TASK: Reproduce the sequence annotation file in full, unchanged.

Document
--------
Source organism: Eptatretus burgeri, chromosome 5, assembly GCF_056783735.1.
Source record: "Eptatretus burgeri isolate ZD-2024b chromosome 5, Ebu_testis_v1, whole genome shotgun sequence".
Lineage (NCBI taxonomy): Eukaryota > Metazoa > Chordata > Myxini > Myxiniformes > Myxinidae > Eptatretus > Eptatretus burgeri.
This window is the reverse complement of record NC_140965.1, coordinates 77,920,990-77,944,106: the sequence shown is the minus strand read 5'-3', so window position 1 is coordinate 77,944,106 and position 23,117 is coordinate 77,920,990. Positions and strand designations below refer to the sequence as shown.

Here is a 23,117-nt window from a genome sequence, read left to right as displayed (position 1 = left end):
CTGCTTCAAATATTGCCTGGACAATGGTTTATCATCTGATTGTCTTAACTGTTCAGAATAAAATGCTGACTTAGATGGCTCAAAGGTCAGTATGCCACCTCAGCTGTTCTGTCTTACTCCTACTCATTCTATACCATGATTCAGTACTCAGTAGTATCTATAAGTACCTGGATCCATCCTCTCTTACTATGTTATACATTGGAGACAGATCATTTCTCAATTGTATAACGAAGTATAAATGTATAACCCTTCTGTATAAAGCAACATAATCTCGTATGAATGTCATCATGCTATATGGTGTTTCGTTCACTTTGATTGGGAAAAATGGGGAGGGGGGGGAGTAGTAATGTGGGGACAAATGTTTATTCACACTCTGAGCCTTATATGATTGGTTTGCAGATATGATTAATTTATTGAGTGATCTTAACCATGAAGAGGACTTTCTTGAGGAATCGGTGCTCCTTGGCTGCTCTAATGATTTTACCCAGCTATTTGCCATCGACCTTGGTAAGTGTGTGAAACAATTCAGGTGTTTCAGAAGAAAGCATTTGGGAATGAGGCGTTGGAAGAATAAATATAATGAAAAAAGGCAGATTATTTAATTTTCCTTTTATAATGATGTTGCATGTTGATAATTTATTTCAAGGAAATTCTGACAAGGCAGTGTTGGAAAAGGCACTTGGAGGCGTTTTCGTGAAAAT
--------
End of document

Source organism: Eptatretus burgeri, chromosome 5, assembly GCF_056783735.1.
Source record: "Eptatretus burgeri isolate ZD-2024b chromosome 5, Ebu_testis_v1, whole genome shotgun sequence".
Lineage (NCBI taxonomy): Eukaryota > Metazoa > Chordata > Myxini > Myxiniformes > Myxinidae > Eptatretus > Eptatretus burgeri.
This window is the reverse complement of record NC_140965.1, coordinates 77,920,990-77,944,106: the sequence shown is the minus strand read 5'-3', so window position 1 is coordinate 77,944,106 and position 23,117 is coordinate 77,920,990. Positions and strand designations below refer to the sequence as shown.

Here is a 23,117-nt window from a genome sequence, read left to right as displayed (position 1 = left end):
CTGCTTCAAATATTGCCTGGACAATGGTTTATCATCTGATTGTCTTAACTGTTCAGAATAAAATGCTGACTTAGATGGCTCAAAGGTCAGTATGCCACCTCAGCTGTTCTGTCTTACTCCTACTCATTCTATACCATGATTCAGTACTCAGTAGTATCTATAAGTACCTGGATCCATCCTCTCTTACTATGTTATACATTGGAGACAGATCATTTCTCAATTGTATAACGAAGTATAAATGTATAACCCTTCTGTATAAAGCAACATAATCTCGTATGAATGTCATCATGCTATATGGTGTTTCGTTCACTTTGATTGGGAAAAATGGGGAGGGGGGGGAGTAGTAATGTGGGGACAAATGTTTATTCACACTCTGAGCCTTATATGATTGGTTTGCAGATATGATTAATTTATTGAGTGATCTTAACCATGAAGAGGACTTTCTTGAGGAATCGGTGCTCCTTGGCTGCTCTAATGATTTTACCCAGCTATTTGCCATCGACCTTGGTAAGTGTGTGAAACAATTCAGGTGTTTCAGAAGAAAGCATTTGGGAATGAGGCGTTGGAAGAATAAATATAATGAAAAAAGGCAGATTATTTAATTTTCCTTTTATAATGATGTTGCATGTTGATAATTTATTTCAAGGAAATTCTGACAAGGCAGTGTTGGAAAAGGCACTTGGAGGCGTTTTCGTGAAAAT